Bustinduy and Urtasun join forces to broaden access to culture for deaf people

Apr 8, 2024 | Current affairs, Featured, Interview, Portada, Revista Lloseta, Thursday Daily Bulletin, Tradition

The Minister of Social Rights and the Minister of Culture preside over an event to commemorate the declaration of cultural expressions linked to deaf culture and Spanish sign language as Intangible Cultural Heritage.

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Join forces to broaden access to culture for deaf people

The Minister of Social Rights, Consumer Affairs and Agenda 2030, Pablo Bustinduy, and the Minister of Culture, Ernest Urtasun, have presided over an event to celebrate the declaration of cultural expressions linked to Spanish sign language as Intangible Cultural Heritage. The event was held at the headquarters of the State Confederation of Deaf People (CNSE) and its Foundation, and served to commemorate this declaration, which was approved by the Council of Ministers on 6 February and helps to protect the cultural heritage of the social and cultural features that characterise all deaf signers in Spain.

This declaration was approved by Royal Decree at the proposal of the Ministry of Culture, through the Directorate General of Cultural Heritage and Fine Arts, and also at the proposal of the Ministry of Social Rights, which is part of the Royal Board on Disability and the Centre for Linguistic Normalisation of Spanish Sign Language, the precursor body of the dossier for this declaration.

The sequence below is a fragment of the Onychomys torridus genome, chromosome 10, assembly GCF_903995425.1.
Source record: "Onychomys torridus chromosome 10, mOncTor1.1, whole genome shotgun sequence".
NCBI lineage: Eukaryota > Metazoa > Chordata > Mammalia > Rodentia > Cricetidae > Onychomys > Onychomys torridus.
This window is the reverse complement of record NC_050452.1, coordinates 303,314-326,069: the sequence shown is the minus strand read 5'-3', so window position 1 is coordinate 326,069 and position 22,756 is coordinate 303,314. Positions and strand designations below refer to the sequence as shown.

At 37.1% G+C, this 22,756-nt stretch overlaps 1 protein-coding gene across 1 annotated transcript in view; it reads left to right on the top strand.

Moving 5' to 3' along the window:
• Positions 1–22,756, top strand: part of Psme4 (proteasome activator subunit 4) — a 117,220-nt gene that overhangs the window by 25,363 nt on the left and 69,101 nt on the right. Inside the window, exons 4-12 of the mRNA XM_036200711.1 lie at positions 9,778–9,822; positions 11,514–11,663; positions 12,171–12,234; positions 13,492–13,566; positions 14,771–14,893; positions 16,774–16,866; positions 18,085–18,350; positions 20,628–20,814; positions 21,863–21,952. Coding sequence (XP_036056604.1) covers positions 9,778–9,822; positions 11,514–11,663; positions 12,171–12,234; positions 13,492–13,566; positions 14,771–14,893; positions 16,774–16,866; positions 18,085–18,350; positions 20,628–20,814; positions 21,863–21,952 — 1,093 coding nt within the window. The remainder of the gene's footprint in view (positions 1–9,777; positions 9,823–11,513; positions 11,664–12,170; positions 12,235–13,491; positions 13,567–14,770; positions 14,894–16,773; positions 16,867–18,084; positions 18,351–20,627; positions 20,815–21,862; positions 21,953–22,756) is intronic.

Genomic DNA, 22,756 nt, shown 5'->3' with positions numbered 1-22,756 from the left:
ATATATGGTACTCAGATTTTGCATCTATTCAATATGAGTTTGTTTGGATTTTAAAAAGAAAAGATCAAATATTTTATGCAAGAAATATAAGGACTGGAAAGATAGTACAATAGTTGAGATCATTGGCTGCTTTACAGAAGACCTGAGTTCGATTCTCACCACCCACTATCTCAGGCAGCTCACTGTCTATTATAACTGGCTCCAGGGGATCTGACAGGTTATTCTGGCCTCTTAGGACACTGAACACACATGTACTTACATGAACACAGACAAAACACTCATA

“Languages are necessary for the effective exercise of human rights, and Spanish sign language represents a unique way of symbolising and recreating the world that enriches us as a society and also allows us to understand each other in diversity,” said Pablo Bustinduy. The Minister for Social Rights also pointed out that, in addition to this institutional recognition of sign language and deaf culture, it is also important to guarantee access to culture for deaf people. “We must put an end to the barriers that hinder the participation of people with disabilities in cultural life,” said Pablo Bustinduy. For this reason, he announced, the Ministries of Social Rights and Culture are going to work together to implement, during this legislature, the first Plan for the Right to Culture for People with Disabilities. The aim, Pablo Bustinduy stressed, is to guarantee better accessibility to our artistic and historical heritage and to promote people with disabilities as creators and cultural agents.

The Minister for Social Rights also wanted to highlight the Royal Decree approving the regulations on the conditions for the use of Spanish sign language, which led to the legal recognition of the natural language of deaf people, thus fulfilling a historical demand of this group. Likewise, Pablo Bustinduy highlighted the value of the budgetary contribution offered by Spanish sign languages. “We are allocating almost 900,000 euros so that users of this language can have interpreters for their daily procedures, such as medical consultations or tutorials, and another 500,000 euros for research and dissemination of this language,” he said.

For his part, the Minister of Culture, Ernest Urtasun, has given the deaf community as an example of inclusion, explaining that “when we talk about heritage we tend to think of great monuments, walls or cathedrals, natural sites worthy of conservation, but heritage is also those intangible assets that delimit the perimeter of a culture”. For this reason, he said, “Spanish Sign Language and the cultural expressions of deaf culture extend this perimeter, making our culture and our collective understanding of reality greater. Furthermore, they contribute definitively to eliminating the barriers that impede the passage of deaf people, barriers of which, in many cases, we hearing people are not aware”.